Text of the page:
Welcome!

Related Topics: @DevOpsSummit, Linux Containers, Containers Expo Blog, @ThingsExpo

@DevOpsSummit: Blog Feed Post

APIs Are Not Web Pages | @DevOpsSummit #API #IoT #M2M #DNS #DevOps

Even though web pages might be built from APIs, they are not the same

There’s a tendency, particularly for networkers, to classify applications by the protocols they use. If it uses HTTP, it must be a web app. The thing is that HTTP has become what it was intended to be: a transport protocol. It is not an application protocol, in the sense that it defines application messages and states. It merely transports data in a very specific way.

That’s particularly important in the age of the API and, increasingly, the age of things that might be using APIs. You see, APIs are primarily data centric constructs while web pages (think any HTML-based app) are document centric constructs.

Data centric constructs tend to exchange, well, data. And document centric constructs… yes, exchange documents. Both might use HTTP as a mechanism to do that, but the actual payload carried differs dramatically. That’s because data centric constructs are concerned with exchanging data that is not necessarily meant for human consumption. It’s meant to provide the application with information that it can then process and display or act on accordingly. Document centric constructs, on the other hand, are meant to be consumed by human beings. Because of that they tend to include all the stuffs required to format, display, and present information.

Now, some web apps are a combination of both. There’s a framework composed of HTML that lays out the user interface, and then scripting that exchanges and processes data via APIs. The initial “load” grabs the document, subsequent interactions exchange data.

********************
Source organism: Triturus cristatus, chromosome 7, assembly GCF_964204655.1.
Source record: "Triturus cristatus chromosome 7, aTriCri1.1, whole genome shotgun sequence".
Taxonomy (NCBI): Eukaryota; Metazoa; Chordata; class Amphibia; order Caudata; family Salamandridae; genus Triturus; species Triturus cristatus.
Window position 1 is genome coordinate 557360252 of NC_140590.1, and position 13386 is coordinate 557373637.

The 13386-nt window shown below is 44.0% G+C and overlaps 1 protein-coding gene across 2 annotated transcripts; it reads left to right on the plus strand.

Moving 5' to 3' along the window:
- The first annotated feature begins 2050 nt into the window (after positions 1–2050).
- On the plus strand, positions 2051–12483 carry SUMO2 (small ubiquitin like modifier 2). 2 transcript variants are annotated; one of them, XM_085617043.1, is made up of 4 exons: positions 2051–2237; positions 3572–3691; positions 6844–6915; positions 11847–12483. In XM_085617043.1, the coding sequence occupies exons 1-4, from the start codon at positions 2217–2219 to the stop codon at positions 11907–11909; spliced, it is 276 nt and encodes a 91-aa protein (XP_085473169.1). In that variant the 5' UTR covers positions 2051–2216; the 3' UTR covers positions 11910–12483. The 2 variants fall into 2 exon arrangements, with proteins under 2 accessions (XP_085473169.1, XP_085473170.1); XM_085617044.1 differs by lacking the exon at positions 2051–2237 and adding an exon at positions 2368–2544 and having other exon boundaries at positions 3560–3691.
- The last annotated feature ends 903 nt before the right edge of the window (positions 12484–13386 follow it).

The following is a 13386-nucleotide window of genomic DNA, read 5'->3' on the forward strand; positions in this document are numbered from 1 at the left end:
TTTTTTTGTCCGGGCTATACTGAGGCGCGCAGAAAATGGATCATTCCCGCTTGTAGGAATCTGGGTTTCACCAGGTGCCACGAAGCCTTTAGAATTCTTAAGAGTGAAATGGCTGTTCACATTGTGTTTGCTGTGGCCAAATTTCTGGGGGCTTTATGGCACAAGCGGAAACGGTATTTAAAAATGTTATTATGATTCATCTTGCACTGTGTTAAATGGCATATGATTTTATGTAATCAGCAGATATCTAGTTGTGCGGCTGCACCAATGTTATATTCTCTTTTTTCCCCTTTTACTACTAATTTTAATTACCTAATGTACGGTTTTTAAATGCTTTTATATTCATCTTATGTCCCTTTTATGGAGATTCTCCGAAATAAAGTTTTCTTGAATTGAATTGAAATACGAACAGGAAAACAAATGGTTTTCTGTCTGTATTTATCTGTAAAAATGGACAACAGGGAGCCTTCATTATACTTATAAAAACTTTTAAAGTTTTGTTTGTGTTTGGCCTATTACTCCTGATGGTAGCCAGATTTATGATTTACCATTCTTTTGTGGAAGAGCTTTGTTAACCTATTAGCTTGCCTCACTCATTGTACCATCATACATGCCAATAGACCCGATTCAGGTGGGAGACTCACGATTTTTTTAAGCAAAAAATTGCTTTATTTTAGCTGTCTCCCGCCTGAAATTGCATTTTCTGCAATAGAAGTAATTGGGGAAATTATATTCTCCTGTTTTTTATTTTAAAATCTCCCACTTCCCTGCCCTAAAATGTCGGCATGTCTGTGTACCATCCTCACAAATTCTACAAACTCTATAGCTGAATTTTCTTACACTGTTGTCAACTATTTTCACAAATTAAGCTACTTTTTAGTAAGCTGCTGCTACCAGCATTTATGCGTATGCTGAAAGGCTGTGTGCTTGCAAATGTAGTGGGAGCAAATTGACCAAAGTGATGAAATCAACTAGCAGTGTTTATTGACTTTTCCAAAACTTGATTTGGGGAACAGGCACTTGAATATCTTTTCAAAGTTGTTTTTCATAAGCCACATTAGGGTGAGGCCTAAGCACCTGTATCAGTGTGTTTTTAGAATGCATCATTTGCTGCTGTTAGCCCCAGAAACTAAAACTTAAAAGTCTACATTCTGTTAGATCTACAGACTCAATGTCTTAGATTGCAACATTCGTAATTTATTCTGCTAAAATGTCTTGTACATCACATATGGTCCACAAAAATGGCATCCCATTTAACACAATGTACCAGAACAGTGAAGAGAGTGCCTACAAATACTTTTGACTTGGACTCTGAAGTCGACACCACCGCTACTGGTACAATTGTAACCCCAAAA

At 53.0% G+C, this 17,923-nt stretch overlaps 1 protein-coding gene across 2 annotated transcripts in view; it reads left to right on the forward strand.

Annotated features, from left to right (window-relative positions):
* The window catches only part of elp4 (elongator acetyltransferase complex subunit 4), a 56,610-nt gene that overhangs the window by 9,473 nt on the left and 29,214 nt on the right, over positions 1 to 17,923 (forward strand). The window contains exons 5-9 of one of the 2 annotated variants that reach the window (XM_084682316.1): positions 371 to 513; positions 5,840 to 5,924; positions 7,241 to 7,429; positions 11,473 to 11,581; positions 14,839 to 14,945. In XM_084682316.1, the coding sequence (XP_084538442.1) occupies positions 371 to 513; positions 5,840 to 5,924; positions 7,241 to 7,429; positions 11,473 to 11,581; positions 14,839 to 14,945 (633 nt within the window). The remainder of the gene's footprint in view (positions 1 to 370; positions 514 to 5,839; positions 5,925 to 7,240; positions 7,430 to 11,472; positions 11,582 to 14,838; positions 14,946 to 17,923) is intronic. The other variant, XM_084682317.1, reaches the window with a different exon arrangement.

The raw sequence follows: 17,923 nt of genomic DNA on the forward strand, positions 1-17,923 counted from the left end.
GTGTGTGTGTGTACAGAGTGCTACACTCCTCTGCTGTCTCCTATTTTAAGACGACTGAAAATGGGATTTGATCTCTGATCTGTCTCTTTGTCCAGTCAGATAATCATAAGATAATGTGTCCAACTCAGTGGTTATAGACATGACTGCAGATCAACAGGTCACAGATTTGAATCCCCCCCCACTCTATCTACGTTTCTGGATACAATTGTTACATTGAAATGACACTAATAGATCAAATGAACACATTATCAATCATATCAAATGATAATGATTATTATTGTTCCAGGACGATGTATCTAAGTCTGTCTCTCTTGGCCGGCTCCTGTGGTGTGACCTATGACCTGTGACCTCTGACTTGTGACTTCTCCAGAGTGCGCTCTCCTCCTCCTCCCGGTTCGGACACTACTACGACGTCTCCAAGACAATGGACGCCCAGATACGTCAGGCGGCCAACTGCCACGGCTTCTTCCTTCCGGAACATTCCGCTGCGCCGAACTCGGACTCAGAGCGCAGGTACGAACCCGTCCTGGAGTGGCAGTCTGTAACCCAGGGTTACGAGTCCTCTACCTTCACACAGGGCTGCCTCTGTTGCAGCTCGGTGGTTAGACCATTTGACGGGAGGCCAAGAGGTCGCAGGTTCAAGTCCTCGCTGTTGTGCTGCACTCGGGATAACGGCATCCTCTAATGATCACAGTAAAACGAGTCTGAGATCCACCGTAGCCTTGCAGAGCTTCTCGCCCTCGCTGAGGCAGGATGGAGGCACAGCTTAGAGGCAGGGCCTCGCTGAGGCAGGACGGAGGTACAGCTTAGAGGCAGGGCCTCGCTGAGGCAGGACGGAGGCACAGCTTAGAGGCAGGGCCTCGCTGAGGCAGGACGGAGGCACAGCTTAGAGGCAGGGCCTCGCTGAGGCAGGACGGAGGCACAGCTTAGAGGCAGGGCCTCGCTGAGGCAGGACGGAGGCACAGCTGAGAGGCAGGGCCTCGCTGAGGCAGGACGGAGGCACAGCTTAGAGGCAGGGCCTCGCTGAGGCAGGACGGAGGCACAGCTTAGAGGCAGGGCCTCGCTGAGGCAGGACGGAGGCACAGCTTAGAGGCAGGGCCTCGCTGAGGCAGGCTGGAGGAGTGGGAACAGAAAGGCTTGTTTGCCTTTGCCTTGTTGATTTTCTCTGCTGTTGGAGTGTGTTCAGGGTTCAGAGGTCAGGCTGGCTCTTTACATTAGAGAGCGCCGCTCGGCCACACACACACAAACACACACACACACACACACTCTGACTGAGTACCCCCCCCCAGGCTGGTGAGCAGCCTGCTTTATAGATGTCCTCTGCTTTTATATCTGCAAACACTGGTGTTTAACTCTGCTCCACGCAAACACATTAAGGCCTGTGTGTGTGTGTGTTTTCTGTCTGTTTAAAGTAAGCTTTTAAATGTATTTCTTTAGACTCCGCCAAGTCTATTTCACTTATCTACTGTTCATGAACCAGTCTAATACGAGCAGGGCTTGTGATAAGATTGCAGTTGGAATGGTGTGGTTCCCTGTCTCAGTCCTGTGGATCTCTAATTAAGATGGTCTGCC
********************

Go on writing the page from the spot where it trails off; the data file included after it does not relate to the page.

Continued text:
The reason I’m being so pedantic about this difference (ignoring that pedantry is my superpower) is because this distinction is critical when architecting for scale. The load generated by these interactions is different. Loading a single page is no trivial task these days. HTTP Archive, which tracks these fascinating kinds of numbers, notes that the average page required 35 TCP connections to load.

35 TCP connections.

That may be because the average document size was 24kB, comprising 889 elements.

So not only do we need to open a lot of connections, we’re taking a lot of time transferring data over those connections.

Now it is true that APIs also get objects. The thing is that except for images, almost all data is a far more compact form and it is data, not visual elements of a document or UI. For APIs, JSON is universally favored right now, and it adheres to a fairly consistent key:value paradigm, with appropriate embedded lists (arrays) of objects within it. Pagination and a smaller screen size dictate generally smaller pieces of data at a time, displayed in preparation for user interaction. The interface already exists, the data is simply used to populate that interface. This is not the same as HTML, where both interface and data presentation often need to occur as the result of transferring the objects.

Dependencies, too, are different. Many of the optimization techniques used by ADCs and front-end optimization services focus on the web of interdependencies that exist naturally in an HTML document. You can’t layout the page until you’ve loaded the style sheet that dictates it (CSS), and scripts may need to execute before data is processed for display (or as part of that process), and so on. The display of one object might depend on the existence of another that is not yet loaded. Hence the focus on optimizing the transfer of objects in an order that allows the UI to begin parsing and presenting information as soon as possible, giving the illusion, at least, of greater speed whether or not reality matches the illusion.